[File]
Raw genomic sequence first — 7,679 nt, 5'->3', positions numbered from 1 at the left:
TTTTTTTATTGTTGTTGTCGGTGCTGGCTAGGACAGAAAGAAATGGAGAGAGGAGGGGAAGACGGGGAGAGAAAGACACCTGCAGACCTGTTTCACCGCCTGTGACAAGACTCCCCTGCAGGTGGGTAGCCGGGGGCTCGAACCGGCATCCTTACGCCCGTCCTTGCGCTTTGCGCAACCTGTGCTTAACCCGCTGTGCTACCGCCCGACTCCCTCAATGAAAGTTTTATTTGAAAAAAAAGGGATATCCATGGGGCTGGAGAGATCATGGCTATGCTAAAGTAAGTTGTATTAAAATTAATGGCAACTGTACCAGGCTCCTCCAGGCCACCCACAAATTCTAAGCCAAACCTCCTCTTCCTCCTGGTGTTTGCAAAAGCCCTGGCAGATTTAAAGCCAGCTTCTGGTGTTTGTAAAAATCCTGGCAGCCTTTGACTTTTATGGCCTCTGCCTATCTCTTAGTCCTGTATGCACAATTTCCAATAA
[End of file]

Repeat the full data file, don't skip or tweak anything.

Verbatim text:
Raw genomic sequence first — 7,679 nt, 5'->3', positions numbered from 1 at the left:
TTTTTTTATTGTTGTTGTCGGTGCTGGCTAGGACAGAAAGAAATGGAGAGAGGAGGGGAAGACGGGGAGAGAAAGACACCTGCAGACCTGTTTCACCGCCTGTGACAAGACTCCCCTGCAGGTGGGTAGCCGGGGGCTCGAACCGGCATCCTTACGCCCGTCCTTGCGCTTTGCGCAACCTGTGCTTAACCCGCTGTGCTACCGCCCGACTCCCTCAATGAAAGTTTTATTTGAAAAAAAAGGGATATCCATGGGGCTGGAGAGATCATGGCTATGCTAAAGTAAGTTGTATTAAAATTAATGGCAACTGTACCAGGCTCCTCCAGGCCACCCACAAATTCTAAGCCAAACCTCCTCTTCCTCCTGGTGTTTGCAAAAGCCCTGGCAGATTTAAAGCCAGCTTCTGGTGTTTGTAAAAATCCTGGCAGCCTTTGACTTTTATGGCCTCTGCCTATCTCTTAGTCCTGTATGCACAATTTCCAATAA